road train

The first package of the Western Australia Agricultural Supply Chain Improvement (ASCI) will be jointly supported, with the Commonwealth and State Governments committing $200 million to important agricultural areas to support freight infrastructure.

The four projects funded under the first ASCI package will help Western Australian grain growers and other primary producers transport their product to markets in Australia and around the world.

The projects to be funded have been determined in close consultation with CBH, rail network manager Arc Infrastructure, grower groups, and local government.

The $200 million package will go towards four project areas, and the government funding will leverage millions in private sector investment for the region:

  • $22 million for four rail siding extensions for CBH grain bins at Moora, Brookton, Cranbrook, and Broomehill, complementing significant CBH investment in rail loading facilities. These works are now underway
  • $46 million for seven additional grain rail siding upgrades at Avon, Kellerberrin, Dowerin, Konnongorring, Ballidu, Mingenew, and Perenjori North, which will help CBH load longer trains much more quickly
  • $60 million for Midland Line Main Line upgrading from 16 Tonne Axle Loading (TAL) to 19 TAL between Carnamah and Mingenew, allowing heavier trains and a 20 per cent increase in train loads. With around 400,000 tonnes of grain per year being carried on this section, the upgrade will provide operational improvements and freight cost savings for all grain growers delivering to bins on selected line sections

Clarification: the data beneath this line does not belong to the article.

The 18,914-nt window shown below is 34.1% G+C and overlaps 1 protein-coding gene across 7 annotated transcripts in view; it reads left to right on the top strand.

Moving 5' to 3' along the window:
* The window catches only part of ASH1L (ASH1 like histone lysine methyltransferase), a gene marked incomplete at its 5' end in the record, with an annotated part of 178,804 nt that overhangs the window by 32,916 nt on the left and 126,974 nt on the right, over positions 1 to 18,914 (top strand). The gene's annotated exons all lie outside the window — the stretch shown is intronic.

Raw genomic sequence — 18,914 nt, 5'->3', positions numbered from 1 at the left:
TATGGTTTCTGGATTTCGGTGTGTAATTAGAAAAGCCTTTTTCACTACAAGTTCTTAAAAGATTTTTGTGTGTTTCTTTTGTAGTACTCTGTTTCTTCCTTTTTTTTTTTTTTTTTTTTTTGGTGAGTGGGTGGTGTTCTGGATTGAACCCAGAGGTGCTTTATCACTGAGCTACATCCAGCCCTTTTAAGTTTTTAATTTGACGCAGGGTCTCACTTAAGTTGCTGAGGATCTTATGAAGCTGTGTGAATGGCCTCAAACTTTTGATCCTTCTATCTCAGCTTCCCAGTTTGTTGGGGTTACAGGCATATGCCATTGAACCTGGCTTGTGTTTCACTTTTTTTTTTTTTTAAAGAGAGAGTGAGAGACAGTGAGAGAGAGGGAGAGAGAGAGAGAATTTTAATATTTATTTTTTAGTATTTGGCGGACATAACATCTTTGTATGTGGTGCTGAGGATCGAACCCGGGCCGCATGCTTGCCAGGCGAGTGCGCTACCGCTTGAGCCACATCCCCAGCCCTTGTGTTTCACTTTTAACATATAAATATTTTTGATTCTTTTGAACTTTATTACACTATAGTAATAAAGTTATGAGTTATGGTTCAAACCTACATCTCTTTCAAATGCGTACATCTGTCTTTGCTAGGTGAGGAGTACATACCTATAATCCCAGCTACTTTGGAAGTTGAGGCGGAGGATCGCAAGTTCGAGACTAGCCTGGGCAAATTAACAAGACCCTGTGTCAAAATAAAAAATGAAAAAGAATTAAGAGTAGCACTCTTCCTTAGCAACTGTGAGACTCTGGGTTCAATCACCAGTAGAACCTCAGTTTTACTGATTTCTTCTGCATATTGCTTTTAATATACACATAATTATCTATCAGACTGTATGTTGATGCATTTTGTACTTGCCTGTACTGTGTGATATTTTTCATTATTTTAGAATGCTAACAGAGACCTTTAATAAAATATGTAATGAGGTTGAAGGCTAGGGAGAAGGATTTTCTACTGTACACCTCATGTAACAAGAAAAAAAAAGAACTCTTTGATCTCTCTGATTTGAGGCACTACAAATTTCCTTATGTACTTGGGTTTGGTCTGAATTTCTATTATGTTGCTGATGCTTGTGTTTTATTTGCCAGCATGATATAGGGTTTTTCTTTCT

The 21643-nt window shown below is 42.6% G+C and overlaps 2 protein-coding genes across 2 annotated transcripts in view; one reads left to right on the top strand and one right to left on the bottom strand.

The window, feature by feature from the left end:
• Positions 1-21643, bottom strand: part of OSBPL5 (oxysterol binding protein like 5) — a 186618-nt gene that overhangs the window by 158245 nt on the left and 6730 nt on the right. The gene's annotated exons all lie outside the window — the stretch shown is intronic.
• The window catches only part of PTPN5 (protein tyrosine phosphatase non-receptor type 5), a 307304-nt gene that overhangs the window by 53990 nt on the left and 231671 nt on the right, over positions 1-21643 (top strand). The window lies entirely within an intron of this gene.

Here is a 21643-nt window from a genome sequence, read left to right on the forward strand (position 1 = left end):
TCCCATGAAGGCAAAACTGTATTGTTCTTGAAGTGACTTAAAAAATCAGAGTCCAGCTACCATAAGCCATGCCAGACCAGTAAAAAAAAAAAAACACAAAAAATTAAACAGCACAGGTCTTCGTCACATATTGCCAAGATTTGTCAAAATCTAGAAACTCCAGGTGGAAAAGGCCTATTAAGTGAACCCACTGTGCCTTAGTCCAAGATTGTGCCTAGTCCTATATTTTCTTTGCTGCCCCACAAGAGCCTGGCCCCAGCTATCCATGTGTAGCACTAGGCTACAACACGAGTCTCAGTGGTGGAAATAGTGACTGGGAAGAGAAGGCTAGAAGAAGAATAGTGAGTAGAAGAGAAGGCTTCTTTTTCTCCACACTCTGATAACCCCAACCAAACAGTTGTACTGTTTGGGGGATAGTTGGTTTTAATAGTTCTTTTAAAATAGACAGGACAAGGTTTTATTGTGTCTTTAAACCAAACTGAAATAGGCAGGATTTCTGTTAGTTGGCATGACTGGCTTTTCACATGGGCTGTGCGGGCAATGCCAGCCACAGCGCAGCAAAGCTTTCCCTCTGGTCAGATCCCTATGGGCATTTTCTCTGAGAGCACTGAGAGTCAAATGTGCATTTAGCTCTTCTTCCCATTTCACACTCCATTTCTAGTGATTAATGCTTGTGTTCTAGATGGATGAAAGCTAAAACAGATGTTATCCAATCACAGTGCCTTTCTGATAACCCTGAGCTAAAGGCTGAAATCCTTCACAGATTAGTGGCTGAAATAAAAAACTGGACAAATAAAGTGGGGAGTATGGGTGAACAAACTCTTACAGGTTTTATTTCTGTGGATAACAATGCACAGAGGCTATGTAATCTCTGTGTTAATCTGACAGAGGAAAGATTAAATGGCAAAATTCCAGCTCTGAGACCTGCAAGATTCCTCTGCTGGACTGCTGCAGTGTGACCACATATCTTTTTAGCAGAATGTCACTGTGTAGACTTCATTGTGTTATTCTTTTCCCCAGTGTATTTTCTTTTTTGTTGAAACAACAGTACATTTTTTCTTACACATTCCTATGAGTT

• $72 million for the Southern Wheatbelt region towards the progressive recommissioning of the Narrogin-Kulin rail line and associated works to service grain and other potential customers in the Narrogin-Wickepin area via a Tier 3 line. The Narrogin-Kulin line was closed in 2013. The first stage of this project will be a study to assess the most useful way to make this investment for the benefit of all potential freight users and the community
  • The siding upgrades are to be complemented by at least $200 million of investment in rapid loading bins and elevators by CBH.

On the back of a record 24 million tonne harvest, worth around $8 billion to WA’s economy, the Western Australian Government is committed to ensuring freight infrastructure keeps up with growing demand.

For CBH and the grain growing industry, these works will further assist the effort to move grain rapidly to port after harvest, to capitalise on strong international demand and high prices. Loading longer trains more quickly at the strategically located CBH bins will bring tangible financial returns to growers in the region.

The $72 million Southern Wheatbelt project will increase the amount of grain moved by rail and decrease the number of trucks on regional roads. Equally important, it will provide the capacity for other primary producers, for example hay exporters, to use a rail service.

The new Western Australia Kaolin clay mine, near Wickepin, will also benefit from a potential rail freight service, as its export production ramps up in coming years.

Securing this funding means the planning and design phase can now commence, with completion of the projects expected in 2025.

The State and Commonwealth Governments have already partnered to deliver $187.5 million in funding for the Wheatbelt Secondary Freight Network program. A further $36 million in joint funding will commence the Mid-West and Great Southern Secondary Freight Network programs to further improve export connections throughout the agricultural regions.

Western Australian Transport Minister, Rita Saffioti, said the $200 million investment will ensure the regional freight network can continue to keep up with demand now and into the future.

“The recent record harvest of 24 million tonnes shows that we need to continue to invest in road and rail to provide an increasingly efficient transport network,” Ms Saffioti said.

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